Sanchez
,
2013
:
Extreme hail day climatology in Southwestern France
.
Atmos. Res.
,
123
,
139
150
, https://doi.org/10.1016/j.atmosres.2012.10.007.
Brimelow
,
J. C.
,
W. R.
Burrows
, and
J. M.
Hanesiak
,
2017
:
The changing hail threat over North America in response to anthropogenic climate change
.
Nat. Climate Change
,
7
,
516
522
, https://doi.org/10.1038/nclimate3321.
Brooks
,
H. E.
,
J. W.
Lee
, and
J. P.
Craven
,
2003
:
The spatial distribution of severe thunderstorm and tornado environments from global reanalysis data
.
Atmos. Res.
,
67–68
,
73
94
, https://doi.org/10.1016/S0169-8095(03)00045-0.
Cao
,
Z.
,
2008
:
Severe hail frequency over Ontario, Canada: Recent trend and variability
.
Geophys. Res. Lett.
,
35
,
L14803
, https://doi.org/10.1029/2008GL034888.
Cecil
,
D. J.
, and
C. B.
Blankenship
,
2012
:
Toward a global climatology of severe hailstorms as estimated by satellite passive microwave imagers
.
J. Climate
,
25
,
687
703
, https://doi.org/10.1175/JCLI-D-11-00130.1.
Changnon
,
D.
,
S. A.
Changnon
, and
S. S.
Changnon
,
2001
:
A method for estimating crop losses from hail in uninsured periods and regions
.
J. Appl. Meteor.
,
40
,
84
91
, https://doi.org/10.1175/1520-0450(2001)040<0084:AMFECL>2.0.CO;2.
Chinese Meteorological Administration
,
2007
:
Specifications for Surface Meteorological Observation. Part 4: Observation of Weather Phenomenon. China Meteorological Press, 16 pp
.
Coles
,
S.
,
2001
:
An Introduction to Statistical Modelling of Extreme Values. Springer, 209 pp
.
Dessens
,
J.
,
C.
Berthet
, and
J. L.
Sanchez
,
2015
:
Change in hailstone size distributions with an increase in the melting level height
.
Atmos. Res.
,
158–159
,
245
253
, https://doi.org/10.1016/j.atmosres.2014.07.004.
Ferraro
,
R.
,
J.
Beauchamp
,
D.
Cecil
, and
G.
Heymsfield
,
2015
:
A prototype hail detection algorithm and hail climatology developed with the Advanced Microwave Sounding Unit (AMSU)
.
Atmos. Res.
,
163
,
24
35
, https://doi.org/10.1016/j.atmosres.2014.08.010.
Fraile
,
R.
,
C.
Berthet
,
J.
Dessens
, and
J. L.
Sánchez
,
2003
:
Return periods of severe hailfalls computed from hailpad data
.
Atmos. Res.
,
67–68
,
189
202
, https://doi.org/10.1016/S0169-8095(03)00051-6.
Guan
,
Y.
,
F.
Zheng
,
P.
Zhang
, and
C.
Qin
,
2014
:
Spatial and temporal changes of meteorological disasters in China during 1950–2013
.
Nat. Hazards
,
75
,
2607
2623
, https://doi.org/10.1007/s11069-014-1446-3.
Heymsfield
,
A. J.
,
I. M.
Giammanco
, and
R.
Wright
,
2014
:
Terminal velocities and kinetic energies of natural hailstones
.
Geophys. Res. Lett.
,
41
,
8666
8672
, https://doi.org/10.1002/2014GL062324.
Jenkinson
,
A. F.
,
1955
:
The frequency distribution of annual maximum (or minimum) values of meteorological elements
.
Quart. J. Roy. Meteor. Soc.
,
81
,
158
171
, https://doi.org/10.1002/QJ.49708134804.
Kapsch
,
M. L.
,
M.
Kunz
,
R.
Vitolo
, and
T.
Economou
,
2012
:
Long-term trends of hail-related weather types in an ensemble of regional climate models using a Bayesian approach
.
J. Geophys. Res.
,
117
,
D15107
, https://doi.org/10.1029/2011JD017185.
Li
,
M.
,
Q.
Zhang
, and
F.
Zhang
,
2016
:
Hail day frequency trends and associated atmospheric circulation patterns over China during 1960–2012
.
J. Climate
,
29
,
7027
7044
, https://doi.org/10.1175/JCLI-D-15-0500.1.
Li
,
M.
,
F.
Zhang
,
Q.
Zhang
,
J. Y.
Harrington
, and
M. R.
Kumjian
,
2017
:
Nonlinear response of hail precipitation rate to environmental moisture content: A real case modeling study of an episodic midlatitude severe convective event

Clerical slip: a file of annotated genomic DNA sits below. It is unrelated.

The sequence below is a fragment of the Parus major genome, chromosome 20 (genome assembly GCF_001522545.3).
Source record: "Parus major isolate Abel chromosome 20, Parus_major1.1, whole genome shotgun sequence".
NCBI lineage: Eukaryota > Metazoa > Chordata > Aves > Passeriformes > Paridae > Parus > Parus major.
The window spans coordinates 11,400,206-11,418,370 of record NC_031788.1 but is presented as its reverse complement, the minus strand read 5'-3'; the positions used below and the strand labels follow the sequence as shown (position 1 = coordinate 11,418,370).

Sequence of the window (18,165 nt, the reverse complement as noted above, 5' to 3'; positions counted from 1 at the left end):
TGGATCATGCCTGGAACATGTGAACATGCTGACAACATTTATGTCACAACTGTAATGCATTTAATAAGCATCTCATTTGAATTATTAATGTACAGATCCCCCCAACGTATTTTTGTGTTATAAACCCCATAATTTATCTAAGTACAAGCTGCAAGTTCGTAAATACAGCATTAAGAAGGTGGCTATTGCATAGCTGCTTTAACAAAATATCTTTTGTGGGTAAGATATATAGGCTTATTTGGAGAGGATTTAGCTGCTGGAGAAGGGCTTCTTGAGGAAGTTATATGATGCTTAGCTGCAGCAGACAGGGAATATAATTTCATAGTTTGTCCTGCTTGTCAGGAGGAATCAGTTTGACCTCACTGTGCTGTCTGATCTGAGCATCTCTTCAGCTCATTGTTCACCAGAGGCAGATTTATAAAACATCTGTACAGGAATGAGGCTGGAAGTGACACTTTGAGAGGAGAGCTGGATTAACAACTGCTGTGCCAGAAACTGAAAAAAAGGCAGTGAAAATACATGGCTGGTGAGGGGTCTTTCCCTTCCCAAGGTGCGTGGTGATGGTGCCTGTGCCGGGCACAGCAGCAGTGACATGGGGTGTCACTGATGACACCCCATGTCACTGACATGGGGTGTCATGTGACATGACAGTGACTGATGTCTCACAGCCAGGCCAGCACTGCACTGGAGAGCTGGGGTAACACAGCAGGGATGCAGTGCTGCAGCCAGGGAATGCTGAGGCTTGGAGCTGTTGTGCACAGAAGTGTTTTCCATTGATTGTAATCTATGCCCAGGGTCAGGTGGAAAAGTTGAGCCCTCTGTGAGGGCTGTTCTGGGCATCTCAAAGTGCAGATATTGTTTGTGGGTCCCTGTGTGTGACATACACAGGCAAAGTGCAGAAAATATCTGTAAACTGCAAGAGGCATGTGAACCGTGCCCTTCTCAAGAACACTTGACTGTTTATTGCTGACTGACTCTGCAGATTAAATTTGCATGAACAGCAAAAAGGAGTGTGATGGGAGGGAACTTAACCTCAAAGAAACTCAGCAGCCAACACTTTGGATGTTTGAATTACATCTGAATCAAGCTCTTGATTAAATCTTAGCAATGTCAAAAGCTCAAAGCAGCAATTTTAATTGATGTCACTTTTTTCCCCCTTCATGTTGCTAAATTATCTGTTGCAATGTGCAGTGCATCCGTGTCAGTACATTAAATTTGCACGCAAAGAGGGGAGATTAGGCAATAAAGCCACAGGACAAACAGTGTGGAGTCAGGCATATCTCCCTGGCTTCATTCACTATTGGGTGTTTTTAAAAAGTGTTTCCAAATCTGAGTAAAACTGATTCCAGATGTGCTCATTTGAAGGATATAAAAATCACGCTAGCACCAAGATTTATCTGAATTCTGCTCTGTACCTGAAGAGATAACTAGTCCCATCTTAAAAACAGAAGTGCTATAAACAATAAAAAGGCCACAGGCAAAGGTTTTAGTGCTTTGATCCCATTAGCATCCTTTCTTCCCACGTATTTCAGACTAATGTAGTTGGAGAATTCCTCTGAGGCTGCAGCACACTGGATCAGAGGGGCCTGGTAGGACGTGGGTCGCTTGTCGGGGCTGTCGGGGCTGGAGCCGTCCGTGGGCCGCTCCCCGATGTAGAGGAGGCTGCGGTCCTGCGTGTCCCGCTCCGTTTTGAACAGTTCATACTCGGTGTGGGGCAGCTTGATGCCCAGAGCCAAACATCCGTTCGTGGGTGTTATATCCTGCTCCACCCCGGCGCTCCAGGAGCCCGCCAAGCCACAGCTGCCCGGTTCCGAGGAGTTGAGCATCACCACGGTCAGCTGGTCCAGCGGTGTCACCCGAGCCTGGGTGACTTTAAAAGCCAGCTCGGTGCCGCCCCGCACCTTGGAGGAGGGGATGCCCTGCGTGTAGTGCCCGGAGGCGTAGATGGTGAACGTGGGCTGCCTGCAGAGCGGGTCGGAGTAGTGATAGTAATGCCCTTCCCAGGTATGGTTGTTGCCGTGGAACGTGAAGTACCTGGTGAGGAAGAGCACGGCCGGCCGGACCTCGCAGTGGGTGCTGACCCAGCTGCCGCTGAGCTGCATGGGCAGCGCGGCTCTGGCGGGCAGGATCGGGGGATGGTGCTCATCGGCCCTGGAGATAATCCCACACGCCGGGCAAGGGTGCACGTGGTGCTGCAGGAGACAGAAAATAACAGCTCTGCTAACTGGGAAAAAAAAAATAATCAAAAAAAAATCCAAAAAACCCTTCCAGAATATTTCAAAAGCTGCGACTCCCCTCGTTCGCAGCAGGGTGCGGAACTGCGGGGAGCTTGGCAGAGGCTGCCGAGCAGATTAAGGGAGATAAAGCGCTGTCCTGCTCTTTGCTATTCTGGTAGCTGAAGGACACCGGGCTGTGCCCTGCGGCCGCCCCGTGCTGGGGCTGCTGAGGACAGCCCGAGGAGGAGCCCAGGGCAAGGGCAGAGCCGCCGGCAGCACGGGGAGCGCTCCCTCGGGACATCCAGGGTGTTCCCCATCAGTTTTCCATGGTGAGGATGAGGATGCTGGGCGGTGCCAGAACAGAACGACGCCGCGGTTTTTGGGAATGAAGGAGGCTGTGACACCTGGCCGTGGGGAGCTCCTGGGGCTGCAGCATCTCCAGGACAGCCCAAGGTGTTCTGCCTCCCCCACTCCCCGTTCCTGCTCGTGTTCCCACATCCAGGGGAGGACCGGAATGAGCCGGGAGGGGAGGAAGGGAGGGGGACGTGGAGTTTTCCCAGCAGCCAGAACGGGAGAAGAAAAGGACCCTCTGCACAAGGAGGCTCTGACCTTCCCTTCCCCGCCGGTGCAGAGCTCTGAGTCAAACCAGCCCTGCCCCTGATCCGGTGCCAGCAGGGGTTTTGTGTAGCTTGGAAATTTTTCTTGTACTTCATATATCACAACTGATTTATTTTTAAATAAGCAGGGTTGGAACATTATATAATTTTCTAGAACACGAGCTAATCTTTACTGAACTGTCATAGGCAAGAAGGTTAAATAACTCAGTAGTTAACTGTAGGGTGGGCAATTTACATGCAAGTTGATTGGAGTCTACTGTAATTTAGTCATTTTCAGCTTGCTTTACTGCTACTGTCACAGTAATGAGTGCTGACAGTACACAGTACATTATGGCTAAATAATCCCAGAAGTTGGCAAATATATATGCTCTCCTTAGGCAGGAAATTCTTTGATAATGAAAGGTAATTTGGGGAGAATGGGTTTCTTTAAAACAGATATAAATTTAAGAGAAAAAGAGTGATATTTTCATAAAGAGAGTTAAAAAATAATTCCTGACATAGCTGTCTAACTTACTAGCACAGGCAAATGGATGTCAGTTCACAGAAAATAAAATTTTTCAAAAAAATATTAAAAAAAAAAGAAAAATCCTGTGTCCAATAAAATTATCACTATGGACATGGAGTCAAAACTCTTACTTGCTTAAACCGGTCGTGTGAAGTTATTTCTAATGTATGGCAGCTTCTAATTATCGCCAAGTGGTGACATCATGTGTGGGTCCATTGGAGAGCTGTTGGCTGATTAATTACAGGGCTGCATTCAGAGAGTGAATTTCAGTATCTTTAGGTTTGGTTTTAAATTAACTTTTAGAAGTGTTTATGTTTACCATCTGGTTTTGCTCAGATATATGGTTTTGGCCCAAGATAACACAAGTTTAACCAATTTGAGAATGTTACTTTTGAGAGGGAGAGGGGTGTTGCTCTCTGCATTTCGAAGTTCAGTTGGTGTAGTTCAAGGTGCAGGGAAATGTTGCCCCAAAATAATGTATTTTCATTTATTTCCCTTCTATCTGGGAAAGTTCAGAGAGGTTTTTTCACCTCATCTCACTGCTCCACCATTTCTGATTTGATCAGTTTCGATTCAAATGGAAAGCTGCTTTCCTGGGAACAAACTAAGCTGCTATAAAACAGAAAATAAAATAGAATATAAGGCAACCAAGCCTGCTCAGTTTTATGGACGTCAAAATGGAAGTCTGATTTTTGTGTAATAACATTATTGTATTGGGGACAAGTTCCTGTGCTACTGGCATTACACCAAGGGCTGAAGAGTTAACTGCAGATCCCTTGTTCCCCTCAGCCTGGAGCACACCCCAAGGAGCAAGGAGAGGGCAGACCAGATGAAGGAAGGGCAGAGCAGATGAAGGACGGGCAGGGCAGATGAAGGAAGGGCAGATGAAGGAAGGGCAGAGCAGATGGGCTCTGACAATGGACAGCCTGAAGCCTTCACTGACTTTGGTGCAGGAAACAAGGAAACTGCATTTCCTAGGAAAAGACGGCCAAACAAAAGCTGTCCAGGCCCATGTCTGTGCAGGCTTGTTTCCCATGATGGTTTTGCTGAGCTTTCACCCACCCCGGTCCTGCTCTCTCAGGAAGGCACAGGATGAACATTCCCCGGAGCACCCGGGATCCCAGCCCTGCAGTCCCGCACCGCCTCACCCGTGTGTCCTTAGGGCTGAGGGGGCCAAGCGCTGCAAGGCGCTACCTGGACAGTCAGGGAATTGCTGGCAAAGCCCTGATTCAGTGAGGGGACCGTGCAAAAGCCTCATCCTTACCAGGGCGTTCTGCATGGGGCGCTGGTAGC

.
J. Geophys. Res. Atmos.
,
122
,
6729
6747
, https://doi.org/10.1002/2016JD026373.
Li
,
M.
,
D. L.
Zhang
,
J.
Sun
, and
Q.
Zhang
,
2018
:
A statistical analysis of hail events and their environmental conditions in China during 2008–15
.
J. Appl. Meteor. Climatol.
,
57
,
2817
2833
, https://doi.org/10.1175/JAMC-D-18-0109.1.
Li
,
X.
,
Q.
Zhang
, and
H.
Xue
,
2017
:
The role of initial cloud condensation nuclei concentration in hail using the WRF NSSL 2-moment microphysics scheme
.
Adv. Atmos. Sci.
,
34
,
1106
1120
, https://doi.org/10.1007/s00376-017-6237-9.
Li
,
X.
,
Q.
Zhang
,
T.
Zou
,
J.
Lin
,
H.
Kong
, and
Z.
Ren
,
2018
:
Climatology of hail frequency and size in China, 1980–2015
.
J. Appl. Meteor. Climatol.
,
57
,
875
887
, https://doi.org/10.1175/JAMC-D-17-0208.1.
Liu
,
N.
, and
C.
Liu
,
2018
:
Synoptic environments and characteristics of convection reaching the tropopause over northeast China
.
Mon. Wea. Rev.
,
146
,
745
759
, https://doi.org/10.1175/MWR-D-17-0245.1.
Liu
,
Q. G.
, and
M. C.
Tang
,
1966
:
Climatological characteristics of hail in China (in Chinese)
.
Acta Geogr. Sin.
,
32
,
48
65
.
Mahoney
,
K.
,
M.
Alexander
,
G.
Thompson
,
J. J.
Barsugli
, and
J. D.
Scott
,
2012
:
Changes in hail and flood risk in high-resolution simulations over Colorado’s mountains
.
Nat. Climate Change
,
2
,
125
131
, https://doi.org/10.1038/nclimate1344.
Ministry of Civil Affairs of the PRC
,
2016
:
Hailstorm caused more than 400 million Yuan direct economic loss in the Northern China (in Chinese). Accessed 12 September 2016
, http://www.mca.gov.cn/article/xw/zqkb/201609/20160915001768.shtml.
Ni
,
X.
,
C.
Liu
,
D. J.
Cecil
, and
Q.
Zhang
,
2017a
:
On the detection of hail using satellite passive microwave radiometers and precipitation radar
.
J. Appl. Meteor. Climatol.
,
56
,
2693
2709
, https://doi.org/10.1175/JAMC-D-17-0065.1.
Ni
,
X.
,
Q.
Zhang
,
C.
Liu
,
X.
Li
,
T.
Zou
,
J.
Lin
,
H.
Kong
, and
Z.
Ren
,
2017b
:
Decreased hail size in China since 1980
.
Sci. Rep.
,
7
,
10913
, https://doi.org/10.1038/s41598-017-11395-7.
Nisi
,
L.
,
A.
Hering
,
U.
Germann
, and
O.
Martius
,
2018
:
A 15-year hail streak climatology for the Alpine region
.
Quart. J. Roy. Meteor. Soc.
,
144
,
1429
1449
, https://doi.org/10.1002/QJ.3286.
Palutikof
,
J. P.
,
B. B.
Brabson
,
D. H.
Lister
, and
S. T.